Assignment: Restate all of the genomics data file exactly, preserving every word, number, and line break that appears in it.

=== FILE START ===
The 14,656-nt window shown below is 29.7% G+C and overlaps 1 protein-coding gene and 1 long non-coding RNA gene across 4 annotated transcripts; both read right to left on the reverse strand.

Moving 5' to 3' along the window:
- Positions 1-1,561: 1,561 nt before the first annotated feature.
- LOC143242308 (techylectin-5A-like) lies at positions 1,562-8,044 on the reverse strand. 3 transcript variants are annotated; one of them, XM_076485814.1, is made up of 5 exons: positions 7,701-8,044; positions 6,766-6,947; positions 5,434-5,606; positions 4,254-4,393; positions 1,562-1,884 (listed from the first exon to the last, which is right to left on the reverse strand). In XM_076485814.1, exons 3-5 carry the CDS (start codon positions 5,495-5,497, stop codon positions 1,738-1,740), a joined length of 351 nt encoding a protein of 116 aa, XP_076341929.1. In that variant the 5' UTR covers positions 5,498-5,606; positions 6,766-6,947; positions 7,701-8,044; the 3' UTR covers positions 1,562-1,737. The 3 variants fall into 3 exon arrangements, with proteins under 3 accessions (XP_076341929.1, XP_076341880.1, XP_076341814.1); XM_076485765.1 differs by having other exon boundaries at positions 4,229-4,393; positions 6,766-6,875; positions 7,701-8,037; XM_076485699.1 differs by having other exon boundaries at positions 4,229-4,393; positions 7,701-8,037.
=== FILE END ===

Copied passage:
The 14,656-nt window shown below is 29.7% G+C and overlaps 1 protein-coding gene and 1 long non-coding RNA gene across 4 annotated transcripts; both read right to left on the reverse strand.

Moving 5' to 3' along the window:
- Positions 1-1,561: 1,561 nt before the first annotated feature.
- LOC143242308 (techylectin-5A-like) lies at positions 1,562-8,044 on the reverse strand. 3 transcript variants are annotated; one of them, XM_076485814.1, is made up of 5 exons: positions 7,701-8,044; positions 6,766-6,947; positions 5,434-5,606; positions 4,254-4,393; positions 1,562-1,884 (listed from the first exon to the last, which is right to left on the reverse strand). In XM_076485814.1, exons 3-5 carry the CDS (start codon positions 5,495-5,497, stop codon positions 1,738-1,740), a joined length of 351 nt encoding a protein of 116 aa, XP_076341929.1. In that variant the 5' UTR covers positions 5,498-5,606; positions 6,766-6,947; positions 7,701-8,044; the 3' UTR covers positions 1,562-1,737. The 3 variants fall into 3 exon arrangements, with proteins under 3 accessions (XP_076341929.1, XP_076341880.1, XP_076341814.1); XM_076485765.1 differs by having other exon boundaries at positions 4,229-4,393; positions 6,766-6,875; positions 7,701-8,037; XM_076485699.1 differs by having other exon boundaries at positions 4,229-4,393; positions 7,701-8,037.